Greg Scoblete points to a tedious argument from Kiron Skinner:

Thus, in 2009, when protesters took to the streets of Iran’s cities to demonstrate against their country’s stolen election, the administration remained silent. President Obama said he did not want to “meddle.” In short order, the Iranian protesters were crushed. By failing to offer moral support to those seeking peaceful change in Iran, America retreated from our own principles. A chance to weaken or dislodge Iran’s vicious Islamic dictatorship was lost, perhaps for a generation.

I find the Republican hawkish fixation on the Green movement protests fascinating, because it’s clear from all of their other policy preferences that they have no interest in what happens to the Iranian opposition. If they did, they wouldn’t favor an even stricter sanctions regime than the one that is already punishing the civilian population, wrecking Iran’s middle class, and undermining the opposition. If they wanted the Iranian opposition to flourish and succeed, many of them (including Romney campaign advisers such as Mitchell Reiss) wouldn’t have spent much of the last two years flacking for the MEK, a fanatical cult that most Iranians despise and the legitimate Iranian opposition rejects. They certainly wouldn’t support launching military strikes on Iranian nuclear facilities, which would be a disaster for the Iranian opposition if they happened.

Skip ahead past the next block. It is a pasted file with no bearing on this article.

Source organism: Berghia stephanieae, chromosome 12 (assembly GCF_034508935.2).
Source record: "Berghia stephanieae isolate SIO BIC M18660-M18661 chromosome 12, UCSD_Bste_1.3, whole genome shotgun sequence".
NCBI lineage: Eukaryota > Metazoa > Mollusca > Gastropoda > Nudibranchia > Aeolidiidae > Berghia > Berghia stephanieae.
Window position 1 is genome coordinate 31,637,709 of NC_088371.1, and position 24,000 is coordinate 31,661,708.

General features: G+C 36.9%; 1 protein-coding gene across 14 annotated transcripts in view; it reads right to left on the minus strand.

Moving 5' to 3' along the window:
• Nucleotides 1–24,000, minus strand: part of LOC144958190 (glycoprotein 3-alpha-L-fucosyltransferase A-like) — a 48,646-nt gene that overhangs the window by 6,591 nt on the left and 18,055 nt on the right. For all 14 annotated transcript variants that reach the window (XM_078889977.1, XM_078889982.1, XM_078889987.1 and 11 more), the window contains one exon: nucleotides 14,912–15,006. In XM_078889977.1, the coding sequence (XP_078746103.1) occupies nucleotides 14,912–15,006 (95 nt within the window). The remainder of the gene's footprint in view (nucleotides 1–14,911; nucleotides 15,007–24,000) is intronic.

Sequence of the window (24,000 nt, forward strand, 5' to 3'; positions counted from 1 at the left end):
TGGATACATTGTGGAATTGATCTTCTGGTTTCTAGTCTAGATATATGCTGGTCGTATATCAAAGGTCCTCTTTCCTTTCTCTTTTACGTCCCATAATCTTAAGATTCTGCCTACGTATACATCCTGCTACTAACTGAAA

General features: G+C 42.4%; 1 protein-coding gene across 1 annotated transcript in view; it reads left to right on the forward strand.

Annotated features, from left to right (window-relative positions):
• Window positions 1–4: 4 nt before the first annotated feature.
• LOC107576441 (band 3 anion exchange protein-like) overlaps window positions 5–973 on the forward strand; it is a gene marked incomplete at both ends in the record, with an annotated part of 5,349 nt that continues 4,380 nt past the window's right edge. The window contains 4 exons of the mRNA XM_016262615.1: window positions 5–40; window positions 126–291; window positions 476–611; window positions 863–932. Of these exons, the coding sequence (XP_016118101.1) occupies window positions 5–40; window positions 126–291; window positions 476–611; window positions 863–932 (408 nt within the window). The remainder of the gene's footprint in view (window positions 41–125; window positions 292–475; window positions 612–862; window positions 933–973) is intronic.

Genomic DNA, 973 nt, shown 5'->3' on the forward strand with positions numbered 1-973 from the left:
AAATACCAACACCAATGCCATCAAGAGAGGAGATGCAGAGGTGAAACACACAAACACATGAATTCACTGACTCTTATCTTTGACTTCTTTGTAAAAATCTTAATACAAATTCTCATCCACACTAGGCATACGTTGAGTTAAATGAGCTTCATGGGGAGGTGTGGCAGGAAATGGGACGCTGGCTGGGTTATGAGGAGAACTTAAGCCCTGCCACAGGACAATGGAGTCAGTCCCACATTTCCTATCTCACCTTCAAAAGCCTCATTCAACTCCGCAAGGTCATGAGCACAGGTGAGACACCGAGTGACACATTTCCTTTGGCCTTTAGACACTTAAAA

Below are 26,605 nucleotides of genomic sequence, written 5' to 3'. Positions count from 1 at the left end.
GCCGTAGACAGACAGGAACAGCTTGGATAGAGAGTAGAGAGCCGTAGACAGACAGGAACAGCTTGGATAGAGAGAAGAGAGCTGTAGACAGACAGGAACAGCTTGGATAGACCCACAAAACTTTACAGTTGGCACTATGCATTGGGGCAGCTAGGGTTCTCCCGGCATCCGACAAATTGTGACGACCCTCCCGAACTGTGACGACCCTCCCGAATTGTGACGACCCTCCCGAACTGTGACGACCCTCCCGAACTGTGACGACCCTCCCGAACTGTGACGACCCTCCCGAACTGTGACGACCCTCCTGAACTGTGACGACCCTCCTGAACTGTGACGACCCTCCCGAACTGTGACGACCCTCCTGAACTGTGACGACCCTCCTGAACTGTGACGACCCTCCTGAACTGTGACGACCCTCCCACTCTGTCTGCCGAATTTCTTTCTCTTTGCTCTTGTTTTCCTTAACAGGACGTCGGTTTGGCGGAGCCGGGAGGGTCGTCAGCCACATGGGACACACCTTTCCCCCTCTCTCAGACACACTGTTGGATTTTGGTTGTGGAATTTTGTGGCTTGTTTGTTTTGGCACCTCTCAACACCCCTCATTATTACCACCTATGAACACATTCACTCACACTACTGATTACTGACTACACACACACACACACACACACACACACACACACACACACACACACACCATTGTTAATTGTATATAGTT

It apparently can’t be emphasized often enough that the protests in 2009 and 2010 never had the goal of regime change and would not have resulted in regime change even if they had been successful. The current Iranian regime wasn’t going to be “dislodged” no matter how successful the protests had been, because “dislodging” the regime was never what most of the protesters had in mind. It is doubtful that the regime would have been “weakened” if the protests had succeeded, and Iran’s position on the nuclear issue certainly wouldn’t have changed regardless of the outcome. It was not within the power of the U.S. to make the Green movement’s success more likely. It’s bad enough that many Americans take for granted that the U.S. government is supposed to interfere in other countries’ political disputes, but the belief that our government can always have a decisive effect on the outcome is just the worst sort of arrogance.

Had the U.S. offered more “moral support” to the Green movement, it would have changed nothing, except perhaps to make things even worse for the protesters by linking them directly with America. Had the U.S. provided more “moral support,” the protests would still have been crushed, but in all likelihood creating the appearance of U.S. backing would have done additional long-term damage to the Iranian opposition among Iranians. U.S. “moral support” would have quickly been exposed as nothing but empty rhetoric, which is all that Romney has offered as an alternative to what Obama did.